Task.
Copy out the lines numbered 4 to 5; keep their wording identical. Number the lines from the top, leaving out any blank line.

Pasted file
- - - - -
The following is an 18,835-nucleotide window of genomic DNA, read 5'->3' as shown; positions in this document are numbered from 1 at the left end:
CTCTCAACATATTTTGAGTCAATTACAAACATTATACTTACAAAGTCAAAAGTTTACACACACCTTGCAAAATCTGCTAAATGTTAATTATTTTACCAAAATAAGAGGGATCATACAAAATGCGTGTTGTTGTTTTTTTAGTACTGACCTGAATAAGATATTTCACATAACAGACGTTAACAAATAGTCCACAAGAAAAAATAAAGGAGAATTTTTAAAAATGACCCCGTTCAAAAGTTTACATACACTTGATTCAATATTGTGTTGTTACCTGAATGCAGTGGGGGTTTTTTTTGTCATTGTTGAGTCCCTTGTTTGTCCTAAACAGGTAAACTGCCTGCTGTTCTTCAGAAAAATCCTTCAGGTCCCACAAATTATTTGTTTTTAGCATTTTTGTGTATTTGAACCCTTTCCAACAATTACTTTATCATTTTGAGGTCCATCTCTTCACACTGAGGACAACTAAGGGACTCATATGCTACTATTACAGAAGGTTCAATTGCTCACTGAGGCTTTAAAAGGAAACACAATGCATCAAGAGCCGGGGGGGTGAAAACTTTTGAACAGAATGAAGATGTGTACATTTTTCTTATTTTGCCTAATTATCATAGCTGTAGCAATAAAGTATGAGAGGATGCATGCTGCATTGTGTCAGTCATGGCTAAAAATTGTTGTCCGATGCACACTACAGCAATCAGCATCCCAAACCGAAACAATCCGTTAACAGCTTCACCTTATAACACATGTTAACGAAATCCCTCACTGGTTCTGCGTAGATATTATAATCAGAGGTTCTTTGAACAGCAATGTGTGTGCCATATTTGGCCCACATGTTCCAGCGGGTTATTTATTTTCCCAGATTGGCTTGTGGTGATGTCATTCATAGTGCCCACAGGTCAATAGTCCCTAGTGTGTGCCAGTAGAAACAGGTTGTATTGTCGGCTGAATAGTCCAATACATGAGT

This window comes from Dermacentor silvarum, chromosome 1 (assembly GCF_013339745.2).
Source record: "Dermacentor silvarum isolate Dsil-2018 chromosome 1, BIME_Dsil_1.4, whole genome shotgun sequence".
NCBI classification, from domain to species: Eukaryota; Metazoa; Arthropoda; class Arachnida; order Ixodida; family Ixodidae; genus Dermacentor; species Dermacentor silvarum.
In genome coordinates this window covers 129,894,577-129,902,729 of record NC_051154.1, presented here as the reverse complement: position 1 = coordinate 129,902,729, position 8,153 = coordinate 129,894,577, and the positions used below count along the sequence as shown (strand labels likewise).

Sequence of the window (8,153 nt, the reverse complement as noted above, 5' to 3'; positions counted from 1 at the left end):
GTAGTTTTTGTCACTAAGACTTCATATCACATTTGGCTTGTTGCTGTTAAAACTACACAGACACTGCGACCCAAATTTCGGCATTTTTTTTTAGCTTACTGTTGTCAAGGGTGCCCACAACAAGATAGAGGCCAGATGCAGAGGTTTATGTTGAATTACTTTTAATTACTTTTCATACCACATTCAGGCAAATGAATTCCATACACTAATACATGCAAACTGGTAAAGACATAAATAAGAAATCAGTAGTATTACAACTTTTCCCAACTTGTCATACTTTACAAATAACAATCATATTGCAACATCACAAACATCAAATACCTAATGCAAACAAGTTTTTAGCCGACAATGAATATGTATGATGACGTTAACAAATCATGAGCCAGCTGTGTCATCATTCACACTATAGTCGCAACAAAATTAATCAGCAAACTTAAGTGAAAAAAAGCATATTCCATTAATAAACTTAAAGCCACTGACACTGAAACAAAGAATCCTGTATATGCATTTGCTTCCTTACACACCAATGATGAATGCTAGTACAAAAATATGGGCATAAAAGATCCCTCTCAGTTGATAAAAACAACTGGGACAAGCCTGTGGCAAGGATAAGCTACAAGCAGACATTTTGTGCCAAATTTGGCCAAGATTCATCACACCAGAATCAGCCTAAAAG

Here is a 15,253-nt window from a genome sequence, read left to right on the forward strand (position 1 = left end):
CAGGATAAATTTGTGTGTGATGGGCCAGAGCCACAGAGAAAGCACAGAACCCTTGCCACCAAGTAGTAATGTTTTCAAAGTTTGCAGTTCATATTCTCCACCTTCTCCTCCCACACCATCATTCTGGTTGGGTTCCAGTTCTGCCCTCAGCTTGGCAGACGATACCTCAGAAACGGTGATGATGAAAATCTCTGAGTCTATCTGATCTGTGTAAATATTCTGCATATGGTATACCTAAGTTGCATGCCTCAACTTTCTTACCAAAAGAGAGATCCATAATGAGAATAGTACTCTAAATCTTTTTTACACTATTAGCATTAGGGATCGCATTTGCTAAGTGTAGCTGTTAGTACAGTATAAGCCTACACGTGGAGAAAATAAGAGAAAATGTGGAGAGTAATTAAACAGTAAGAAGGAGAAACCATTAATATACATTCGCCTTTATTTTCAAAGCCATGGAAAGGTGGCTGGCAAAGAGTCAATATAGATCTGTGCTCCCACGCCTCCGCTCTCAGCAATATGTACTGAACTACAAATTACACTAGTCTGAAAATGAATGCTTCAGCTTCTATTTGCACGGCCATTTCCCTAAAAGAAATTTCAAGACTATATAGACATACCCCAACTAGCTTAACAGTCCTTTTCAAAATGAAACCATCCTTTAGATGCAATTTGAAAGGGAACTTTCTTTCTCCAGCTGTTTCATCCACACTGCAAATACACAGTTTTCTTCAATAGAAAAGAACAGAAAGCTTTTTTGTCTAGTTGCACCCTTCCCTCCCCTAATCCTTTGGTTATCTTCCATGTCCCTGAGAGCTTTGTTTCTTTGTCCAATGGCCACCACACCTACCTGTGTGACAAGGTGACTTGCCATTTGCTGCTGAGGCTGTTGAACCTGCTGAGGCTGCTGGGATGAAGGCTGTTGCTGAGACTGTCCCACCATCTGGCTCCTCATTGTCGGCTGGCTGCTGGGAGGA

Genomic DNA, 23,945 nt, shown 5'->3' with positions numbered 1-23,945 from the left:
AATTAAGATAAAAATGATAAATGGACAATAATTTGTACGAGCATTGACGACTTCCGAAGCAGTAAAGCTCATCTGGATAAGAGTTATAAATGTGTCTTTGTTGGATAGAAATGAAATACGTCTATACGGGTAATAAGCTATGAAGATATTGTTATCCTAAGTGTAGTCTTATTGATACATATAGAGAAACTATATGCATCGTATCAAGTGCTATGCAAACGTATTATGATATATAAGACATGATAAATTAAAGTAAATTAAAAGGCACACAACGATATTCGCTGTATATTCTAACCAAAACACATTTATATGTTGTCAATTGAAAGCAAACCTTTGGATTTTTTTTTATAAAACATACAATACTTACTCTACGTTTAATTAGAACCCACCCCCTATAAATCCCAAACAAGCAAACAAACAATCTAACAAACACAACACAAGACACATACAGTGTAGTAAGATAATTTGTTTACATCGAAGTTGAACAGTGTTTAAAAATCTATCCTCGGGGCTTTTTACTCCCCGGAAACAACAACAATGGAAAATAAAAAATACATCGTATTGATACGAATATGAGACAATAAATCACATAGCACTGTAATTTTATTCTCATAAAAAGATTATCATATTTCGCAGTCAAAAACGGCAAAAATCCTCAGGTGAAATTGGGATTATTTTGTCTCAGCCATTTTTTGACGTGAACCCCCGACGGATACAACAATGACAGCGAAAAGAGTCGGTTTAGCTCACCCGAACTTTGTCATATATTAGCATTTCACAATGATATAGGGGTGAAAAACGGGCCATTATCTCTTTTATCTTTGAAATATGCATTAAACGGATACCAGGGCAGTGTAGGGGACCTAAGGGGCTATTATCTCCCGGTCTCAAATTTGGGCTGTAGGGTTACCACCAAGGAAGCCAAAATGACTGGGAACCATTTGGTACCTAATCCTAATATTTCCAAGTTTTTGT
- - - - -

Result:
Source record: "Dermacentor silvarum isolate Dsil-2018 chromosome 1, BIME_Dsil_1.4, whole genome shotgun sequence".
NCBI classification, from domain to species: Eukaryota; Metazoa; Arthropoda; class Arachnida; order Ixodida; family Ixodidae; genus Dermacentor; species Dermacentor silvarum.